Taxi consultation is your chance to demand proper national standards – please take part!
The idea that the present government is capable of producing something competent provokes thoughts of a corpulent, pink, grunting beast flying over Parliament (not the current temporary occupant of 10 Downing Street).
But hold the front page – the new consultation on the taxi and private hire industry appears to be thorough, well thought-out and pressing all the right buttons. Clearly the front bench has been kept well away from drafting the document.
Please take part in the consultation. The links to the relevant web pages at the end of this article.
We need as many voices as possible, as this gives everyone in the industry – right down to the drivers – a chance to influence and change some of the more ludicrous policies that local authorities foist upon us.
The ”local” nature of licensing is at the root of the problems. There are 280 licensing authorities, and outside London, there is virtually no consistency in their approach. And in the consultation document, transport minister Baroness Vere states that “consistency” is one of the clear objectives. To some extent, we’re pushing an open door.
In Professional Driver’s view, the whole approach to licensing need to be changed. Instead of 280 councils making up the rules as they go along, we need a national system – just like licensing of buses (PSV) or trucks (HGV).
This would enforce proper national standards – not just minimum standards. Standardised vehicle requirements, standard rules on driver training, vehicle signage, and everything else right down to tinted windows. And standardised costs for licenses, so there’s no advantage in drivers getting plated in Wolverhampton rather than their home town.
Can’t tell if it’s a hackney or a PHV? Put a roof light on the hackney and not on the PHV. Not rocket science, is it.
Of course, for every sensible bit of Government policy, there’s always something else that comes out of Whitehall that brings with it a raft of new problems.
The government’s commitment of £1.6 billion on electric charging infrastructure has been broadly welcomed – but once again, there’s a critical flaw in the plan. Implementation of installing on-street chargers is again being left to our friends in local government, and as we can see with the mish-mash of local taxi/PHV licensing rules, we’re likely to get the same fragmented approach with regard to charge point installations.
Indeed, it’s already happening. While some councils such as Portsmouth and Sutton are embracing the need to provide overnight on-street charging for those who don’t have a drive or a garage, others are ignoring the issue. One major city has told us it will not be doing any on-street installations, and instead will expect motorists to use the charging hubs it is planning to spend all its budget on.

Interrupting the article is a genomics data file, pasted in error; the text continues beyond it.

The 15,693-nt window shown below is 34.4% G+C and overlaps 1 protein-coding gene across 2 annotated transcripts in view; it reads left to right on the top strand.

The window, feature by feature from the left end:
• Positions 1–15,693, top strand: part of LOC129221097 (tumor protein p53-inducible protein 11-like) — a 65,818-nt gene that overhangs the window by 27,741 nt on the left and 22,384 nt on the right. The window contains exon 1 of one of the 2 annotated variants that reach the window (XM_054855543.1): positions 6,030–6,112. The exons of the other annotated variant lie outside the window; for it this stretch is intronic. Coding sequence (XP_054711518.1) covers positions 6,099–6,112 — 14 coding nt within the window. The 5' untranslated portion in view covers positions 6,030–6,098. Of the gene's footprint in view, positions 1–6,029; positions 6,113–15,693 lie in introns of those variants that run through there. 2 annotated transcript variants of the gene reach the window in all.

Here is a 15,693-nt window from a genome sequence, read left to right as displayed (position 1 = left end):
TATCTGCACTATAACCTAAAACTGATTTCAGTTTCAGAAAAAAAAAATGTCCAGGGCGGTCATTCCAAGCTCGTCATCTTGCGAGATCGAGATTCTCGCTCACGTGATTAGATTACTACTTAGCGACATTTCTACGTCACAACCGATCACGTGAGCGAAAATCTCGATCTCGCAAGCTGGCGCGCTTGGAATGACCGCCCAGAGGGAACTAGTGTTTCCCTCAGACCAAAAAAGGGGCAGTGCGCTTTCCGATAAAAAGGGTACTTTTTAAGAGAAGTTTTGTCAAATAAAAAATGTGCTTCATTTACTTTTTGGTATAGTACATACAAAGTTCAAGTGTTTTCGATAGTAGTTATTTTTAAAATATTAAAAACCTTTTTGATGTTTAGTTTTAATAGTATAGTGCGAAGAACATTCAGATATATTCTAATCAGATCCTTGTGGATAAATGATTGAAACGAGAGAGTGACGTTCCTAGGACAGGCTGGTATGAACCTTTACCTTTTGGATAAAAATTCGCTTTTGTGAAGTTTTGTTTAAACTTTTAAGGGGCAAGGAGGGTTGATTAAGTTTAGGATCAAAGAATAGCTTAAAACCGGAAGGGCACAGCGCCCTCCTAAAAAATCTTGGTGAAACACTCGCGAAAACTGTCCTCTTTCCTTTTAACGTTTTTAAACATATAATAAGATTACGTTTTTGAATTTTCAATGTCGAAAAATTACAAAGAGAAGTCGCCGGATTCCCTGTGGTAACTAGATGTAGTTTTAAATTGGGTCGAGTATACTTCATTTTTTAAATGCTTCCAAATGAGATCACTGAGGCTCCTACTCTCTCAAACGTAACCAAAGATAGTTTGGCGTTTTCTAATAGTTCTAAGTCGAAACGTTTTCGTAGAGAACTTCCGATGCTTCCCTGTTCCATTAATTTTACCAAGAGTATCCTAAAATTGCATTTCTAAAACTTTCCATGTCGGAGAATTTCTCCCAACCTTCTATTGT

That means poorer people in flats will simply end up paying more for their charge-up than richer folk with a house and a drive. How is this going to encourage the switch to EVs? People will simply stick with petrol or diesel –the 2030 deadline for the end of ICE sales (2035 for PHEVs) means car buyers don’t have to go electric for a good 20 years if they don’t want to.
Again, we’d urge the government to make Infrastructure a national policy, not a local government decision. It needs a full-on regulator to ensure that safe, inexpensive charging is available to urban dwellers regardless of where they live.
On-street and workplace charging should be the priority – the commercial networks such as Gridserve, Ionity and Instavolt, along with petrol companies such as BP and Shell, will make sure the trunk road and motorway infrastructure is in place – because there is good money to be made.
It cost us £50 to add 200 miles of range to a Mercedes-Benz EQS on test – that’s a lot more expensive than the equivalent range in petrol or diesel. And pumping a few gallons takes three minutes, not 30.
Regulation of the taxi and private hire sector and the EV infrastructure market are vitally important issues that require a professional, joined-up approach. Neither should be left to the whims and fancies of local councillors. We need proper national standards and national policies.
How to respond to the Government’s taxi consultation
Full information about the consultation is available here:
It’s important that the industry makes is case for better policies. You can take part in the consultation in a number of ways. The easiest way is to complete the online survey:
Alternatively, you can download the response form and email it once completed to email@example.com
The form can be downloaded here:
Alternatively, you can email your comments directly to firstname.lastname@example.org or mail them to:
Department for Transport
Local Passenger Transport Division
Taxi and Private Hire Vehicle Best Practice Guidance Consultation 2022
Great Minster House
33 Horseferry Road
London SW1P 4DR